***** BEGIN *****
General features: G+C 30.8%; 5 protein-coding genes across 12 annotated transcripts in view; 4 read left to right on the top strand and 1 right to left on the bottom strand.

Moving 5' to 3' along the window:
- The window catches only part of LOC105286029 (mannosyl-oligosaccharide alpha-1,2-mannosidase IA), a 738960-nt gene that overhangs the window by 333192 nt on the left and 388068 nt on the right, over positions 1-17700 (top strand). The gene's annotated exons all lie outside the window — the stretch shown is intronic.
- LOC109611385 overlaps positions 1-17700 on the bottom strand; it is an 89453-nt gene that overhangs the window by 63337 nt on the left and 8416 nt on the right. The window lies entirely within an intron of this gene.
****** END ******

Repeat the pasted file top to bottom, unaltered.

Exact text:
General features: G+C 30.8%; 5 protein-coding genes across 12 annotated transcripts in view; 4 read left to right on the top strand and 1 right to left on the bottom strand.

Moving 5' to 3' along the window:
- The window catches only part of LOC105286029 (mannosyl-oligosaccharide alpha-1,2-mannosidase IA), a 738960-nt gene that overhangs the window by 333192 nt on the left and 388068 nt on the right, over positions 1-17700 (top strand). The gene's annotated exons all lie outside the window — the stretch shown is intronic.
- LOC109611385 overlaps positions 1-17700 on the bottom strand; it is an 89453-nt gene that overhangs the window by 63337 nt on the left and 8416 nt on the right. The window lies entirely within an intron of this gene.